• A description of any inquiries being conducted or tests to be made (legally, test results also must be promptly provided to the importer) regarding the goods; and
  • Any additional information that may assist in the prompt disposition of the detention.

Customs has thirty (30) days to render a decision regarding the detained shipment, unless a longer time period has been granted.  If no final decision is reached at the end of this thirty day period, the merchandise is automatically considered excluded for purposes of protest. If the goods are seized, the importer will receive a notice of seizure. It will provide the reasons for the seizure and options available to the importer.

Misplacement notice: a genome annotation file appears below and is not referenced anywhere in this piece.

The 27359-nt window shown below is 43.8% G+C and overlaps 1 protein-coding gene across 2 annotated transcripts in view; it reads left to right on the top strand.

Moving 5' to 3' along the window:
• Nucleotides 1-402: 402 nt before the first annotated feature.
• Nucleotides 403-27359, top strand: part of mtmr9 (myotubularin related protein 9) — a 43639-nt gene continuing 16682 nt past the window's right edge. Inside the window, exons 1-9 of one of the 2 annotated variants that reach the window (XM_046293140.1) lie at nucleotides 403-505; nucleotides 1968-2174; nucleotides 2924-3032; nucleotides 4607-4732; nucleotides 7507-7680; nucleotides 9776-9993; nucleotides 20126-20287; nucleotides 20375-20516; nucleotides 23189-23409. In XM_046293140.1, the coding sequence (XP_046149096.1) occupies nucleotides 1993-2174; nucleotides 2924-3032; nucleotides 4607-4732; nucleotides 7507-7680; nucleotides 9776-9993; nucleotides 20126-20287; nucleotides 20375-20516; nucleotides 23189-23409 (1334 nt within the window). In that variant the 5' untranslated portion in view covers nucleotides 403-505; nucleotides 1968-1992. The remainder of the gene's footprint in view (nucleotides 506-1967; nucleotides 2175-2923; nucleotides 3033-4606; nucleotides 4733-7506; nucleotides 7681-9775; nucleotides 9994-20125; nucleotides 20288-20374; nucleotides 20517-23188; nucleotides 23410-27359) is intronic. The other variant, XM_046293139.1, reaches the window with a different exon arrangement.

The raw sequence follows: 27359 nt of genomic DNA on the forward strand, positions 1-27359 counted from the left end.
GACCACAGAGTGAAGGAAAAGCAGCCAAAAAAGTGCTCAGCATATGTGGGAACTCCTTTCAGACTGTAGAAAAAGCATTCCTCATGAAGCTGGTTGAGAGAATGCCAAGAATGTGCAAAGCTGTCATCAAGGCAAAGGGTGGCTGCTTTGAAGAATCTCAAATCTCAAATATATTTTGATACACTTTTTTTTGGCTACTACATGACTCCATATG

Resource Information

For more information about this blog post, please contact Abady Law Firm, P.C. and speak with our customs attorney at (800) 549-5099. Also visit www.customsesq.com to chat with a customs lawyer — who has insight into CBP Detentions — about your company’s import situation and to schedule a consultation.  To chat with us, click the bottom right corner tab of our homepage.